Additional Math Pages & Resources

Friday, August 13, 2010

How Strong?

Since this is an elementary math-oriented blog I am NOT going to ask how much weight you can press. I'm going to ask how many passwords you have and how strong they are (resistant to attack).

We all have multiple requests to create passwords, PIN numbers and combinations for our school lockers (oops, obsolete!). We have to remember birthdays and anniversaries. Thus our memories are full and fallible. When prompted to create a new PIN or combination, we usually choose something easy to remember (but also easy for a hacker to guess).

The numbers around this state of affairs are the subject of today's blog.

Have you ever had a padlock like this? I bought mine the day we got our first house, to lock the garage. Since I could set the padlock's combination myself, I chose my wedding anniversary date, so I could recall two numbers with one allotment of memory cells. Because I opened this lock so many times, I can still remember my anniversary, even though it was 12,760 days ago.

This simple combination lock only has 4 numbers, yet there are 10,000 combinations (10 x 10 x 10 x 10). Anyone trying to break it has to spin the rings around manually, while kneeling down in front of my garage door, so it's fairly secure.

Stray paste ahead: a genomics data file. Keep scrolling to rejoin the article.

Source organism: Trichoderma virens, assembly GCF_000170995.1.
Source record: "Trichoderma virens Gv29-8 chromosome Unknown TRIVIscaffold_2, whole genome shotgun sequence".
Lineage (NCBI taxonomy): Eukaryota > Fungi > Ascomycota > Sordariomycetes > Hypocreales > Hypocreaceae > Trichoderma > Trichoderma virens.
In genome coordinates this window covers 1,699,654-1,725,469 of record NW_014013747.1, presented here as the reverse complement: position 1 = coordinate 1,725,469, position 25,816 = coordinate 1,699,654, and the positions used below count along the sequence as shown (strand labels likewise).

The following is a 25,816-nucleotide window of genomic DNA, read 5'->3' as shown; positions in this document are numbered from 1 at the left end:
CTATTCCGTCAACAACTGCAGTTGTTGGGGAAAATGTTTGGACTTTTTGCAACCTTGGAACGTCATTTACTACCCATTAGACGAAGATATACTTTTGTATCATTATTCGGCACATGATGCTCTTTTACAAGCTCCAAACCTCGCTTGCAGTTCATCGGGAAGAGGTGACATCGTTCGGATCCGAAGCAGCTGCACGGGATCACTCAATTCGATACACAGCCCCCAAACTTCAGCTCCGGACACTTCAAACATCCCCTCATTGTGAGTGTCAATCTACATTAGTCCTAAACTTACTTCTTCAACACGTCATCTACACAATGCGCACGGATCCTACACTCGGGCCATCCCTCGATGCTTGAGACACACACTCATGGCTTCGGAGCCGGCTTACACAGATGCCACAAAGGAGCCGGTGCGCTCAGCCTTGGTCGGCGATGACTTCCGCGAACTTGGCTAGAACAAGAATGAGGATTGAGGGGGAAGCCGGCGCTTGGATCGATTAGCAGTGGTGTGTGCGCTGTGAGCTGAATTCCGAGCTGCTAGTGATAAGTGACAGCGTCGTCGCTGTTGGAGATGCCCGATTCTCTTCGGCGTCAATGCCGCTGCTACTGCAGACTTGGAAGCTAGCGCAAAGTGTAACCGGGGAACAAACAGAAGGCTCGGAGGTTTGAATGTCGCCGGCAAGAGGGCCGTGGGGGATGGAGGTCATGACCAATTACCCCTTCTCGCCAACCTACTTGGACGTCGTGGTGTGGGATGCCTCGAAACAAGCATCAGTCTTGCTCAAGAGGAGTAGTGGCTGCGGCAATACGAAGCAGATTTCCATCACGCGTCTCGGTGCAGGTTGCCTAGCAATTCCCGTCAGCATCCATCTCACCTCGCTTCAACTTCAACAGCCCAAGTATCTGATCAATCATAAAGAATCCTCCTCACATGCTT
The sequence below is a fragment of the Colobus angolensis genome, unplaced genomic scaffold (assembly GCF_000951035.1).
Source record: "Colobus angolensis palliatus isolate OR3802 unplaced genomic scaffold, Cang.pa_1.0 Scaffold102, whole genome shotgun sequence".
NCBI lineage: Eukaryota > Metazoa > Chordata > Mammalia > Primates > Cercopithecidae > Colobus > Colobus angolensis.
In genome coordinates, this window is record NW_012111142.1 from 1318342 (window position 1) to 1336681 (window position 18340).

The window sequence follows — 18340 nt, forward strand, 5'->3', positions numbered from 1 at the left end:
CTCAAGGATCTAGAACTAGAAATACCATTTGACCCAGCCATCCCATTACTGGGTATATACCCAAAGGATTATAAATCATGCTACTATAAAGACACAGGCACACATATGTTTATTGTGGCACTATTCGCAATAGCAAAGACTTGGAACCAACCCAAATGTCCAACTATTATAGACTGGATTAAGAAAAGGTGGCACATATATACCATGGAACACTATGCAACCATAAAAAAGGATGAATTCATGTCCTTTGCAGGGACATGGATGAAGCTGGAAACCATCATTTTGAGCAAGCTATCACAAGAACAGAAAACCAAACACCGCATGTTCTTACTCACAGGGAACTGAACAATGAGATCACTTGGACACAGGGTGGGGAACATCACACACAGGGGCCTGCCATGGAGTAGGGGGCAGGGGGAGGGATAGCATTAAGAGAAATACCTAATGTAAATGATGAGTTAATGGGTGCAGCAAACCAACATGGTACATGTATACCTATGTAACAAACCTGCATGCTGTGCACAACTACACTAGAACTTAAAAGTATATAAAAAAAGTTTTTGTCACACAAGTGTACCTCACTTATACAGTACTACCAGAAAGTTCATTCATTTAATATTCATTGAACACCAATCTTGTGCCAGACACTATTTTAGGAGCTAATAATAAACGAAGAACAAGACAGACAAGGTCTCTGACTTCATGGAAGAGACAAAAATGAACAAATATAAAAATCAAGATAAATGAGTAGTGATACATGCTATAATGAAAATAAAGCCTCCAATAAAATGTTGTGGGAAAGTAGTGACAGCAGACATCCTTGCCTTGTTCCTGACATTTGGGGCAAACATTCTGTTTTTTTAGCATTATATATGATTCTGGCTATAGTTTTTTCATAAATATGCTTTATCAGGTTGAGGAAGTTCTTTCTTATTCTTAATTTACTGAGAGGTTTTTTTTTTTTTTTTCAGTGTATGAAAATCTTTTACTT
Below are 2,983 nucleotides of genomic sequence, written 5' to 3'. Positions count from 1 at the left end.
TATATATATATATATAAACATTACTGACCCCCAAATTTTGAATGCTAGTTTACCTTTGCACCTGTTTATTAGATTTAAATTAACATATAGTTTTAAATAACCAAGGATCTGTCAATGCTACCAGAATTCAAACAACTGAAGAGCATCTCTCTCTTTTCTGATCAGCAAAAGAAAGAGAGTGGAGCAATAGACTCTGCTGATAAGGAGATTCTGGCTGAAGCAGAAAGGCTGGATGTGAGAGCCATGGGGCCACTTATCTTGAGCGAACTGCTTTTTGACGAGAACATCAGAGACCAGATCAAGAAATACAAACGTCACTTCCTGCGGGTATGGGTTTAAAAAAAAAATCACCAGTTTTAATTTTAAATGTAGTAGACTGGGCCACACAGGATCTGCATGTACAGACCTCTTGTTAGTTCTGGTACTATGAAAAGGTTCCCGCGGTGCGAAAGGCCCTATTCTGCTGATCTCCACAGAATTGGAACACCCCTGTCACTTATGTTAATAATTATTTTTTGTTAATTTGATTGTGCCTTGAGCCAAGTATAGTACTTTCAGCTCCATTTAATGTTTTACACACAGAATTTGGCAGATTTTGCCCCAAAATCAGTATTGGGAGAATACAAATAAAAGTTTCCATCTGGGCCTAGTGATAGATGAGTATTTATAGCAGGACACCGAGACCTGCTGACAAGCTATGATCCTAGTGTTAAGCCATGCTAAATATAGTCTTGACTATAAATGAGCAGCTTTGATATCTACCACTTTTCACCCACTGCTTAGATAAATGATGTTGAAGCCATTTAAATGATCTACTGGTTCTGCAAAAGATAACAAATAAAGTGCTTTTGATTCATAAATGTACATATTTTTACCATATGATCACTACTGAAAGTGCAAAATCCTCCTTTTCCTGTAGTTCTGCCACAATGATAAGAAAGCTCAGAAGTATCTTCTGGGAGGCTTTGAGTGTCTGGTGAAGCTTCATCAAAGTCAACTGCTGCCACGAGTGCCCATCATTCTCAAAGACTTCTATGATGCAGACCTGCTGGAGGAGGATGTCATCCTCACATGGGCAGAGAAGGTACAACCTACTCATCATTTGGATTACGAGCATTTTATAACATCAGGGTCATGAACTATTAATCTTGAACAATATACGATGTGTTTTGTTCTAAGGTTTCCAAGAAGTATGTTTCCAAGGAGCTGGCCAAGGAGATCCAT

I have a lock on a cabinet in my house that only has two tumblers. But each has letters instead of numbers so the sum ( 26 x 26 ) gives 676 possible combinations.

Computer passwords have to be a lot more secure than these locks, as hackers can sit back and let special programs do the work for them. They don't have to twist dials around and worry about you coming home and finding them fiddling with your locks.

A good password is complicated but not impossible to remember. We've got one password at work that's so long we have printed it on an 8.5x11" piece of paper. It's extremely secure, but that's too much for most of us to manage every time we want to get into a website.

Here's a nifty site that does an evaluation of sample passwords just to see how strong they are.


If you are going to check a password there, I suggest you check lots of random ones as well as your own, because almost any site can be analyzed like this Password Meter. Here's a typical evaluation:

There are 270,000 sites with a better three-month global traffic rank than this site. It is ranked #140,000 in India, where 20% of its visitors are located, and is popular in New Zealand, where it is ranked #15,000. About 90% of visitors view one page. Visitors tend to be childless, lower-income men aged under 35 and over 55 who browse from a computer at work.

Are you a typical visitor of the right age and gender? Did any of your passwords measure up? If not, an article I read by an IBM security specialist suggested a pattern easy for you to remember and hard for others to decipher:

Odd-Name   Special-symbol   4-Numeral

Combinations assembled in this way are good and secure. Adding upper and lower case letters are even better. For example:

Boeing#747 is easy and got a 89% rating.

RatRod&1953 did much better at 100%.

Have fun with all your new passwords!

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